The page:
Carbon labels on construction materials help fight climate change

by | Dec 13, 2021 | Blog, Construction, Green / Sustainability Ideas | 0 comments

Nutrition labels tell us how much fat, sugar and other ingredients went into the food product we’re consuming. Now a new label does the same for construction materials: telling buyers how much carbon dioxide contributed to the making of the items.

Call it the green label. Or, as a new Colorado law dubs it: “environmental product declarations.”

House Bill 1303, passed in 2021, “requires the building trades to slap labels on everything they produce, detailing how much carbon was ‘embodied’ in the making,” reports The Colorado Sun in a recent article.

“And in the future, major material buyers, including the Colorado Department of Transportation or the state architect, must start comparing those carbon nutrition labels when buying for road building and other projects.”

Proponents of the bill say more states are bound to follow with similar bills of their own.

The Sun reports that, according to the clean energy think tank RMI, at least 39% of the greenhouse gases worldwide are made up of building emissions. A quarter of that number can be attributed to the carbon created in making the materials for those buildings.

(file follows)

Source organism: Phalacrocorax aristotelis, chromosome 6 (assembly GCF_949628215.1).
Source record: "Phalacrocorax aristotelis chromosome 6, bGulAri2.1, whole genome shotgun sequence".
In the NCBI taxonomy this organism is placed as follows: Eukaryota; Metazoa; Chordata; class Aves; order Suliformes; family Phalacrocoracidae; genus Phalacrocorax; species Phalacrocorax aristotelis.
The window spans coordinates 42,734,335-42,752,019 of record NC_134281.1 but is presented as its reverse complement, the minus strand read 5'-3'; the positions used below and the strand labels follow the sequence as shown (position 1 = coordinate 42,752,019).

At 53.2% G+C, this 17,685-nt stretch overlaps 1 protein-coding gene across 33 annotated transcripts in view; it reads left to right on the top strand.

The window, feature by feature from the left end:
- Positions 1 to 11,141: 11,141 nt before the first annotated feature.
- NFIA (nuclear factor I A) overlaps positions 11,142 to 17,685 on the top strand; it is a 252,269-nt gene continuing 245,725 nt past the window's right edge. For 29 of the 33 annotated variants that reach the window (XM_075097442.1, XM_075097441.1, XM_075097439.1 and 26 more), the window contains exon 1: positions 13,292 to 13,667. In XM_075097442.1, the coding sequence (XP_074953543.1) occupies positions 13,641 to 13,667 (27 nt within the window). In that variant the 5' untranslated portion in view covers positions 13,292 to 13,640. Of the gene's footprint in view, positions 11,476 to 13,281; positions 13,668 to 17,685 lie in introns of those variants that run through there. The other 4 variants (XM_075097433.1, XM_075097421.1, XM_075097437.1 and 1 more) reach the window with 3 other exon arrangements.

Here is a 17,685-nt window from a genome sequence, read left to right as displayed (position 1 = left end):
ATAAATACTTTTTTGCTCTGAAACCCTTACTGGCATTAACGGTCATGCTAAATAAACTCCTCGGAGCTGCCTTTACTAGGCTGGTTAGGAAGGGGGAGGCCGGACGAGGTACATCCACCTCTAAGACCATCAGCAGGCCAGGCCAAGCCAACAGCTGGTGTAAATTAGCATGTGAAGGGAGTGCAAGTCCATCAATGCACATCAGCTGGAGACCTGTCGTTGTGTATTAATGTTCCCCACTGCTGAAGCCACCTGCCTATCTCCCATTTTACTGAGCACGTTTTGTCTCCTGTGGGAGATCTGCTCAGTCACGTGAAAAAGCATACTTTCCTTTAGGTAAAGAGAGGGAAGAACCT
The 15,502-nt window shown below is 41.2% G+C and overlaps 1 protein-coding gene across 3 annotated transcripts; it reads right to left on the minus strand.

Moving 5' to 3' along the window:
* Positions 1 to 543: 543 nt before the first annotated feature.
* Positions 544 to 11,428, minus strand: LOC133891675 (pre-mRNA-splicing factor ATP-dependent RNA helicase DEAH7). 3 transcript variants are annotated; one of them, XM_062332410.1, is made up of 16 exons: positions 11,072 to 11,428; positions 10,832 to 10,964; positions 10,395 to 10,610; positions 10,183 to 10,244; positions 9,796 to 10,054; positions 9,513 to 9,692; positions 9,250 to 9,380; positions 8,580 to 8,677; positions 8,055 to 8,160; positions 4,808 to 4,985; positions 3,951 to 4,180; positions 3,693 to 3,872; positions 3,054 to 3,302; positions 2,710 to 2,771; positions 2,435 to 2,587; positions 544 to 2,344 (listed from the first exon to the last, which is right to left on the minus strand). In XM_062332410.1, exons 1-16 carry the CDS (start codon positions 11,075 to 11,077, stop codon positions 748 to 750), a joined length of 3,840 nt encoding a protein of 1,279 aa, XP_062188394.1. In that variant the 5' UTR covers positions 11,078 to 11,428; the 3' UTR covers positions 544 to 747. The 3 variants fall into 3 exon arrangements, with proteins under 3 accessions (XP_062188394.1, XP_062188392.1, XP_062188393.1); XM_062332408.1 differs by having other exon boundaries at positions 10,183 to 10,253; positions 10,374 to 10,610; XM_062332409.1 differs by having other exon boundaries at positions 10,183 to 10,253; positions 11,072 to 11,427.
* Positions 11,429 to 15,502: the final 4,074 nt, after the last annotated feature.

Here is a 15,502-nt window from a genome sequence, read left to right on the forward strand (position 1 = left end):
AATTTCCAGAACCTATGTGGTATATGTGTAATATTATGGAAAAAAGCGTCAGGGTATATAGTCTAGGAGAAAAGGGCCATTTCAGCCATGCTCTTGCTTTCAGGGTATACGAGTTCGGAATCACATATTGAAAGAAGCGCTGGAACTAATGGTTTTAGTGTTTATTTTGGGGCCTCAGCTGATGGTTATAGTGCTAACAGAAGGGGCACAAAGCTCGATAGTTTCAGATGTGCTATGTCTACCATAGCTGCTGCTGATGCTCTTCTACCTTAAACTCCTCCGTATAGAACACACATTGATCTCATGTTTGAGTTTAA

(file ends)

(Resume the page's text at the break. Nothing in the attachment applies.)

Happily, many manufacturers are already making great improvements to cutting greenhouse gas emissions. Consider these examples:

Asphalt: Over the last 30 years, while production of asphalt has gone up 250%, carbon emissions have dropped 97% due to new manufacturing procedures, according to the Colorado Asphalt Pavement Association.

Steel: The Sun notes that the Evraz steel plant in Pueblo uses recycled steel “as its base production material.” The plant is increasingly using solar energy to meet its high energy needs.

Cement: A Florence cement-making plant uses carbon capture techniques to reduce emissions in making the binder for concrete. This carbon dioxide can then be sold to the oil and gas industry, “which injects it underground to boost field production, or  [it can be] sequestered underground to keep it from the atmosphere.”

While many questions remain – for example, does the carbon used to transport the goods to the construction site count in calculation? – many are optimistic about this new approach.

“We can make huge progress without any increase in cost to Colorado,” one of the sponsors of the bill told the Sun. “It’s just changing the way we’re thinking.”

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